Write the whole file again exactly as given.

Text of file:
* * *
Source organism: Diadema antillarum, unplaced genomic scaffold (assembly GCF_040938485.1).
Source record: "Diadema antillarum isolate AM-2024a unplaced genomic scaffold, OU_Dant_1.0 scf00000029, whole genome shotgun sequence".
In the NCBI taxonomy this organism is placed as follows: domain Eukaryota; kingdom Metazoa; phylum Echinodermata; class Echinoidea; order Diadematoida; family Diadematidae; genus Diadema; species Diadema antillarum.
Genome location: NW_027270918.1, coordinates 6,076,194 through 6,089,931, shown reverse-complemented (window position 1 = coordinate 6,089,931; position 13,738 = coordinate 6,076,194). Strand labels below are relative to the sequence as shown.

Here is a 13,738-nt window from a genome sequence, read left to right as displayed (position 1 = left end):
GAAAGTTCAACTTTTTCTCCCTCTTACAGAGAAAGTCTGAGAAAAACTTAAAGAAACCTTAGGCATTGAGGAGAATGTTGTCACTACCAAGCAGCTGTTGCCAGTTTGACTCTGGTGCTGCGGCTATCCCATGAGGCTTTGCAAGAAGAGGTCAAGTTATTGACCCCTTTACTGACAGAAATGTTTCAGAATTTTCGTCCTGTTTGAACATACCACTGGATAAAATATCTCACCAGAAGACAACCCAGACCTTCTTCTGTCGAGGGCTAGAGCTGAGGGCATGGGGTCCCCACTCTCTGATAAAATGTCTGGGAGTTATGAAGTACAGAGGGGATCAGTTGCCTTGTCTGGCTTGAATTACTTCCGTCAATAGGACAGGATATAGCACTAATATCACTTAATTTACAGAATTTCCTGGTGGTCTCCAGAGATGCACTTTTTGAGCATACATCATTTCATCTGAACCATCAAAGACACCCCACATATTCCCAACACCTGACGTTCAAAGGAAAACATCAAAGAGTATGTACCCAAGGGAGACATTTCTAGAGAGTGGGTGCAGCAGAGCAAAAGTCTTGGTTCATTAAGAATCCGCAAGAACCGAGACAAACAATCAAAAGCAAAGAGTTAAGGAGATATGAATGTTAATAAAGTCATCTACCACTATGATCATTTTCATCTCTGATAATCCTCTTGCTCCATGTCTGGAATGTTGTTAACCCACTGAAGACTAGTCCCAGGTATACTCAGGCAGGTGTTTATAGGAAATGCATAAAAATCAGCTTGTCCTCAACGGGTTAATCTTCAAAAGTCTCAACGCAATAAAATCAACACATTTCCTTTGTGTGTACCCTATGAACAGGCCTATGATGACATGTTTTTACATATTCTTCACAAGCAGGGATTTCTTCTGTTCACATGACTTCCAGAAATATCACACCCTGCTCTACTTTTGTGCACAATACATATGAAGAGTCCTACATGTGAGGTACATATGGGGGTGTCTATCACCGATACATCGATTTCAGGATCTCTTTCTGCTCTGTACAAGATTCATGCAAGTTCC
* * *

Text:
Source organism: Diadema antillarum, unplaced genomic scaffold (assembly GCF_040938485.1).
Source record: "Diadema antillarum isolate AM-2024a unplaced genomic scaffold, OU_Dant_1.0 scf00000029, whole genome shotgun sequence".
In the NCBI taxonomy this organism is placed as follows: domain Eukaryota; kingdom Metazoa; phylum Echinodermata; class Echinoidea; order Diadematoida; family Diadematidae; genus Diadema; species Diadema antillarum.
Genome location: NW_027270918.1, coordinates 6,076,194 through 6,089,931, shown reverse-complemented (window position 1 = coordinate 6,089,931; position 13,738 = coordinate 6,076,194). Strand labels below are relative to the sequence as shown.

Here is a 13,738-nt window from a genome sequence, read left to right as displayed (position 1 = left end):
GAAAGTTCAACTTTTTCTCCCTCTTACAGAGAAAGTCTGAGAAAAACTTAAAGAAACCTTAGGCATTGAGGAGAATGTTGTCACTACCAAGCAGCTGTTGCCAGTTTGACTCTGGTGCTGCGGCTATCCCATGAGGCTTTGCAAGAAGAGGTCAAGTTATTGACCCCTTTACTGACAGAAATGTTTCAGAATTTTCGTCCTGTTTGAACATACCACTGGATAAAATATCTCACCAGAAGACAACCCAGACCTTCTTCTGTCGAGGGCTAGAGCTGAGGGCATGGGGTCCCCACTCTCTGATAAAATGTCTGGGAGTTATGAAGTACAGAGGGGATCAGTTGCCTTGTCTGGCTTGAATTACTTCCGTCAATAGGACAGGATATAGCACTAATATCACTTAATTTACAGAATTTCCTGGTGGTCTCCAGAGATGCACTTTTTGAGCATACATCATTTCATCTGAACCATCAAAGACACCCCACATATTCCCAACACCTGACGTTCAAAGGAAAACATCAAAGAGTATGTACCCAAGGGAGACATTTCTAGAGAGTGGGTGCAGCAGAGCAAAAGTCTTGGTTCATTAAGAATCCGCAAGAACCGAGACAAACAATCAAAAGCAAAGAGTTAAGGAGATATGAATGTTAATAAAGTCATCTACCACTATGATCATTTTCATCTCTGATAATCCTCTTGCTCCATGTCTGGAATGTTGTTAACCCACTGAAGACTAGTCCCAGGTATACTCAGGCAGGTGTTTATAGGAAATGCATAAAAATCAGCTTGTCCTCAACGGGTTAATCTTCAAAAGTCTCAACGCAATAAAATCAACACATTTCCTTTGTGTGTACCCTATGAACAGGCCTATGATGACATGTTTTTACATATTCTTCACAAGCAGGGATTTCTTCTGTTCACATGACTTCCAGAAATATCACACCCTGCTCTACTTTTGTGCACAATACATATGAAGAGTCCTACATGTGAGGTACATATGGGGGTGTCTATCACCGATACATCGATTTCAGGATCTCTTTCTGCTCTGTACAAGATTCATGCAAGTTCC